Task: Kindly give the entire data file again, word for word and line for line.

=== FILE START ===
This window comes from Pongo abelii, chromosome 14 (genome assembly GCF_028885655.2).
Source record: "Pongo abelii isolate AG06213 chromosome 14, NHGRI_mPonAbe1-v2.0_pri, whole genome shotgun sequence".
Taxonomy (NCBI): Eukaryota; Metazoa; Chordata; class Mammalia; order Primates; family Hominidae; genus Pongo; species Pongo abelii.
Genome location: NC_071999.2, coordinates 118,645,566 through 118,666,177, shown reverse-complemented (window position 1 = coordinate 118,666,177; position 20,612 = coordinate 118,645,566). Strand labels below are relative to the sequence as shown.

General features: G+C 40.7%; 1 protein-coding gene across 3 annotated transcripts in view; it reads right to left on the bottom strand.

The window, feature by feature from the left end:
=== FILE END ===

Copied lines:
This window comes from Pongo abelii, chromosome 14 (genome assembly GCF_028885655.2).
Source record: "Pongo abelii isolate AG06213 chromosome 14, NHGRI_mPonAbe1-v2.0_pri, whole genome shotgun sequence".
Taxonomy (NCBI): Eukaryota; Metazoa; Chordata; class Mammalia; order Primates; family Hominidae; genus Pongo; species Pongo abelii.
Genome location: NC_071999.2, coordinates 118,645,566 through 118,666,177, shown reverse-complemented (window position 1 = coordinate 118,666,177; position 20,612 = coordinate 118,645,566). Strand labels below are relative to the sequence as shown.

General features: G+C 40.7%; 1 protein-coding gene across 3 annotated transcripts in view; it reads right to left on the bottom strand.

The window, feature by feature from the left end: